Booklist Reviews A Match Made in Hell

"I can remember crawling out from beneath my father's lifeless body." From the first line, this Holocaust memoir grips you with its searing action. At the same time, it raises crucial moral issues. In 1943, in southern Poland, Morris Goldner, 16, was rescued by Jan Kopec, a notorious criminal who trained the small, quiet Jewish kid as a ruthless accomplice in armed robberies and sold the boy's services to the partisans. Now Goldner lives in Chicago, haunted forever by what he saw and what he did. Stillman allows the survivor to tell his story in a riveting first-person narrative. On the one hand, it reads like a fast-paced Bonnie-and-Clyde outlaw adventure. But there's absolutely no romanticism either about the Holocaust horror the boy witnesses (including the roundup and massacre of his own family) or about his own role as robber, saboteur, and killer. The outlaw brutalizes the boy; did the boy humanize Kopec? When is killing justified? Discussion groups will want this one. (Reviewed November 1, 2003) Copyright 2003 Booklist Reviews 


A Navajo Indian veteran of World War II—part of the famous “code talkers” unit—feels torn between tradition and the white man’s world in this absorbing tale of fractured identities. 

Frustrated with his aimless life on an economically depressed Arizona reservation, 28-year-old Jimmie Goodluck signs up with the Marine Corps in 1942 and gets slotted into an all-Navajo platoon. Already toughened by hardscrabble desert life, the Navajo recruits thrive in the military, one of the few American institutions that treats them with respect (except when they’re mistaken for Japanese spies). They’re especially valued because of their assignment to develop a code based on the Navajo language, virtually impossible to decipher, for rapid radio communications. In an earnestly gung-ho but rather sketchy narrative, the war takes Jimmie and his comrades from Guadalcanal to the bloodbath at Iwo Jima. His story deepens when he comes home in 1946, horizons expanded, to a reservation where little seems to have changed: Jobs are scarce, poverty deep, racism ubiquitous and government callous. (The uncompensated slaughter of Navajo livestock to prevent overgrazing is a particular sore point.) During peyote rituals, he sees mystic visions that seem to endorse his father’s bitter suspicion of the white man. Yet Jimmie is also drawn to other forces, including a progressive family of tribal leaders and the fetching sister of a slain comrade who wants to help her people in thoroughly modern ways.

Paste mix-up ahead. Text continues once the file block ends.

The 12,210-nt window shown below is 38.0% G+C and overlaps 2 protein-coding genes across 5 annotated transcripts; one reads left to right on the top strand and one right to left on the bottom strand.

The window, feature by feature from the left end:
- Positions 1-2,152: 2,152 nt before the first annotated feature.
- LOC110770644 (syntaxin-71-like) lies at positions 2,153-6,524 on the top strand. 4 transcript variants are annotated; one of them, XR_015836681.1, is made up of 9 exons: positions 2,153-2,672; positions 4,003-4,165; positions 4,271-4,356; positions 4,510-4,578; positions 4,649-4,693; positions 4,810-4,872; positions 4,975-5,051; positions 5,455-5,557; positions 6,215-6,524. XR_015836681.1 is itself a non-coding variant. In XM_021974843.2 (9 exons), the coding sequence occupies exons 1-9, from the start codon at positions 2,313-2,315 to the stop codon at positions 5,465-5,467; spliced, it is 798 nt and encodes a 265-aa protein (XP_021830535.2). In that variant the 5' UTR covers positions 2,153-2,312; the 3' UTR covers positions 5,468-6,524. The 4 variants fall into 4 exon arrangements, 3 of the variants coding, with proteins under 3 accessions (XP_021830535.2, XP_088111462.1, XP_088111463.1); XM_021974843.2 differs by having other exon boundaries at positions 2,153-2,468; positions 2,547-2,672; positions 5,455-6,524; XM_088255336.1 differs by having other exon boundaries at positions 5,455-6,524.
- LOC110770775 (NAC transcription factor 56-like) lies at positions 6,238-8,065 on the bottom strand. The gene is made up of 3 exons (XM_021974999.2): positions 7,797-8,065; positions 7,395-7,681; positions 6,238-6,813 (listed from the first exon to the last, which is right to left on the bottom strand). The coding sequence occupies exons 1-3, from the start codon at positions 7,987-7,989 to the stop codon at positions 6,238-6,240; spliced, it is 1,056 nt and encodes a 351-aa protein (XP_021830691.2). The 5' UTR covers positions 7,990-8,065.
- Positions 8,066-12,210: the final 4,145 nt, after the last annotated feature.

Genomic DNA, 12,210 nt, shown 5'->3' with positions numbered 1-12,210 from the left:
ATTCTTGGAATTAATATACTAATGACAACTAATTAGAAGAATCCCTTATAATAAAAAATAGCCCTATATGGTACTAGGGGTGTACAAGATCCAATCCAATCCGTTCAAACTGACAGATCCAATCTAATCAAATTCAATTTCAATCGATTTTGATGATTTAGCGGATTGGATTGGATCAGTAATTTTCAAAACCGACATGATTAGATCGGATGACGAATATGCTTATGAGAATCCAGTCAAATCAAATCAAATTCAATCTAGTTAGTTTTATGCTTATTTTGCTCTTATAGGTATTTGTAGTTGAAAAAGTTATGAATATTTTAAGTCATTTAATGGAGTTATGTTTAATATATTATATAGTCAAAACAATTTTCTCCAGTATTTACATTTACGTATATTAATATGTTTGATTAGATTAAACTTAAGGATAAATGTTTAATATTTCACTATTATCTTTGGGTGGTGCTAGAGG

Stillman (A Match Made in Hell, 2005) paints a rich portrait of Navajo life with an impressive depth and detail, steeping the reader in vibrant folkways and grand, austere landscapes. But he also portrays a backward-looking, claustrophobic society seething with ancient vendettas that shape and limit his characters. The subtle, sensitive prose captures the psychological complexity of the people who live there as they walk a tightrope bridge between a warm but fading past and a future of hope and uncertainty. 

A well-wrought, moving saga of reservation life in the throes of change that feels both painful and exhilarating.